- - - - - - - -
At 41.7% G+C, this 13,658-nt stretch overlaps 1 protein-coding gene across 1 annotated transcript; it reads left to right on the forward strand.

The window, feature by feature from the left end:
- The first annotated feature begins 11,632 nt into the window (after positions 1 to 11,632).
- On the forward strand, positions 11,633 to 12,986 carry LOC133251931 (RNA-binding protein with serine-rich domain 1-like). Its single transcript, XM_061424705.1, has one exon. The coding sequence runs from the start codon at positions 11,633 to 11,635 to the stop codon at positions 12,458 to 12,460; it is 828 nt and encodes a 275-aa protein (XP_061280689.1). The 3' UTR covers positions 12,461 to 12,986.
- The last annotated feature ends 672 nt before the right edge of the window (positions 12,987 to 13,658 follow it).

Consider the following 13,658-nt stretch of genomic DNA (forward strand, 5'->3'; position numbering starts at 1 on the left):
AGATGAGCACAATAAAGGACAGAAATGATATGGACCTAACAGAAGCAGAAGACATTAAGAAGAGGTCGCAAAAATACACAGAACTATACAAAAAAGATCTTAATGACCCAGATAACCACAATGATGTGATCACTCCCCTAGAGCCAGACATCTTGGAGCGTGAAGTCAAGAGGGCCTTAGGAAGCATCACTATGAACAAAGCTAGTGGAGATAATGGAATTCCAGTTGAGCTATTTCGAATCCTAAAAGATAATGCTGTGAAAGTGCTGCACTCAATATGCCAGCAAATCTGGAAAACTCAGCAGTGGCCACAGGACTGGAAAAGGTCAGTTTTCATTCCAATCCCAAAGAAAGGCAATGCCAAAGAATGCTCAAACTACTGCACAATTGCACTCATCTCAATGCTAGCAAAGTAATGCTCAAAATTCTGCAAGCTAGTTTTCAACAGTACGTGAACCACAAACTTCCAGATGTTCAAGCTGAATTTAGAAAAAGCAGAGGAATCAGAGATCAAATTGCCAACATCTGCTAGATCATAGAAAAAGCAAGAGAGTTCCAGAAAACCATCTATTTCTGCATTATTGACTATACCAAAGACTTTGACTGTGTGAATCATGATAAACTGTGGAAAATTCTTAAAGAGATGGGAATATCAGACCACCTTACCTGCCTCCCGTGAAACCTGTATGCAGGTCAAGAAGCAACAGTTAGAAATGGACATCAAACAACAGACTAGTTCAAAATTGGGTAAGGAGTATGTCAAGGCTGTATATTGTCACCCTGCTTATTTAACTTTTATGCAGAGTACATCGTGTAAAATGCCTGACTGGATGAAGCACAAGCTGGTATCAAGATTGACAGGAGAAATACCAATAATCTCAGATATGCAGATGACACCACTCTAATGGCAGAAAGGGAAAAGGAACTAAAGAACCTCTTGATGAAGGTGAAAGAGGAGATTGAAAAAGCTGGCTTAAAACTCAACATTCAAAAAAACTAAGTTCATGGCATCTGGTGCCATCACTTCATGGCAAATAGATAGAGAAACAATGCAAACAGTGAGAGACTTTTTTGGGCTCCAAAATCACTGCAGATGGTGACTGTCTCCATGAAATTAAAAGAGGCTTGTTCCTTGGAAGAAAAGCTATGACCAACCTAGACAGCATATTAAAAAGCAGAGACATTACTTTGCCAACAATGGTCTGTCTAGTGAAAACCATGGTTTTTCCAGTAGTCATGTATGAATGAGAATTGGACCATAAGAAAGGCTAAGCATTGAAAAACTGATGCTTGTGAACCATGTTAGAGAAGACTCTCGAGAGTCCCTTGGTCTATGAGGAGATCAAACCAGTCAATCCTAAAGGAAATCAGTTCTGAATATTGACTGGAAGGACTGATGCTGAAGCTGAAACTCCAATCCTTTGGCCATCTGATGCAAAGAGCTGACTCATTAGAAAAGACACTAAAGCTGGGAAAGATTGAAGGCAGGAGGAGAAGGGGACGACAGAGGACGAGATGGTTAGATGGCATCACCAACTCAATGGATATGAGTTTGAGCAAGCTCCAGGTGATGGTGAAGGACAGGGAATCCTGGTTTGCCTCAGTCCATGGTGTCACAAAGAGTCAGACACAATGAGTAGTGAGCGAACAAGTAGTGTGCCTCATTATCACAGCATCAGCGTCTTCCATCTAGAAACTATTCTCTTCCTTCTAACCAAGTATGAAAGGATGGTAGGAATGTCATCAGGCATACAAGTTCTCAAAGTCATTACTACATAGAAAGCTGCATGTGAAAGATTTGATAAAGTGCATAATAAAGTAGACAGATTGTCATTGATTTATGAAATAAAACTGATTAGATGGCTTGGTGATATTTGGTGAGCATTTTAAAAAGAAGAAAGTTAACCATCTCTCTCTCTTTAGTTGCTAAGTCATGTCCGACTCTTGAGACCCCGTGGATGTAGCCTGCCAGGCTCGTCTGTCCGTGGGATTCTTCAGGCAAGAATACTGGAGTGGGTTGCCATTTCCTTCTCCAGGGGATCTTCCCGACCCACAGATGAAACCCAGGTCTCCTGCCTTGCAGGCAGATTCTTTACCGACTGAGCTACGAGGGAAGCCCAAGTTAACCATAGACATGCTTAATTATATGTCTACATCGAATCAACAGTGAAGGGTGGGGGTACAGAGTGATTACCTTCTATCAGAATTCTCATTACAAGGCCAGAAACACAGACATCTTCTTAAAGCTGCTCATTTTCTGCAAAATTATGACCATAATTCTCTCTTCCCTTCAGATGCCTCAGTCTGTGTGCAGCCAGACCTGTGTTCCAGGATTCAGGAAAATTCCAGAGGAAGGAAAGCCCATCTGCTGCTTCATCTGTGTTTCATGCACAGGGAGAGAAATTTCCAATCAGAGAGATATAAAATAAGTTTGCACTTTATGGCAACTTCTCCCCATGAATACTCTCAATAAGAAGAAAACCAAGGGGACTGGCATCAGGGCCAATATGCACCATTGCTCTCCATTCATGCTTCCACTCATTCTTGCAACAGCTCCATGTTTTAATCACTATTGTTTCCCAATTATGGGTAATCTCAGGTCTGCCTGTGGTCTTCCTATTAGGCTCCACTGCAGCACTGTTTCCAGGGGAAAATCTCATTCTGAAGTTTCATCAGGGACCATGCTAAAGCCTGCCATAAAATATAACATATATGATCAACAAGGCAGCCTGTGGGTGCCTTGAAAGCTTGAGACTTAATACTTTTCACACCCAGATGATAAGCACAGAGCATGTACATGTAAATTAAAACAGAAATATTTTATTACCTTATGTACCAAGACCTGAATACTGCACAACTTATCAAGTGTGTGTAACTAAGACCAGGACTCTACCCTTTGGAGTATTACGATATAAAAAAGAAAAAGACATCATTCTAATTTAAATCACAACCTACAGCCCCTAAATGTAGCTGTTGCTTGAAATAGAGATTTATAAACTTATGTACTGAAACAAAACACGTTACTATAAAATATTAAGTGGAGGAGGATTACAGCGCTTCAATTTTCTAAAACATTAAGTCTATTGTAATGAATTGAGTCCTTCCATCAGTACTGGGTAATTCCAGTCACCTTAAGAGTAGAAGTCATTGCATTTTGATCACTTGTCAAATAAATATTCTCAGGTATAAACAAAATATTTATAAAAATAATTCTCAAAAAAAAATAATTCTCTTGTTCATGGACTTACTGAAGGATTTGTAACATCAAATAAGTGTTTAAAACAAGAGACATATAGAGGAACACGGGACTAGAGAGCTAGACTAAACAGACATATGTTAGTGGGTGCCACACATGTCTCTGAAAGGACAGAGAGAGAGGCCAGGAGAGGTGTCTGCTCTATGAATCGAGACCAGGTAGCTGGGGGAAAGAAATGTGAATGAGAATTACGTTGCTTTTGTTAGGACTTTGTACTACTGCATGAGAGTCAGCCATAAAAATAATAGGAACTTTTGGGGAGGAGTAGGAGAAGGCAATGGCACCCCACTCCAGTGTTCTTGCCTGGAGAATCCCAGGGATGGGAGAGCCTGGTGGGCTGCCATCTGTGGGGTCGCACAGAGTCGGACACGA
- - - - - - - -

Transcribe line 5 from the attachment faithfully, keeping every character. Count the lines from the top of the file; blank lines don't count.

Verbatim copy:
- The last annotated feature ends 672 nt before the right edge of the window (positions 12,987 to 13,658 follow it).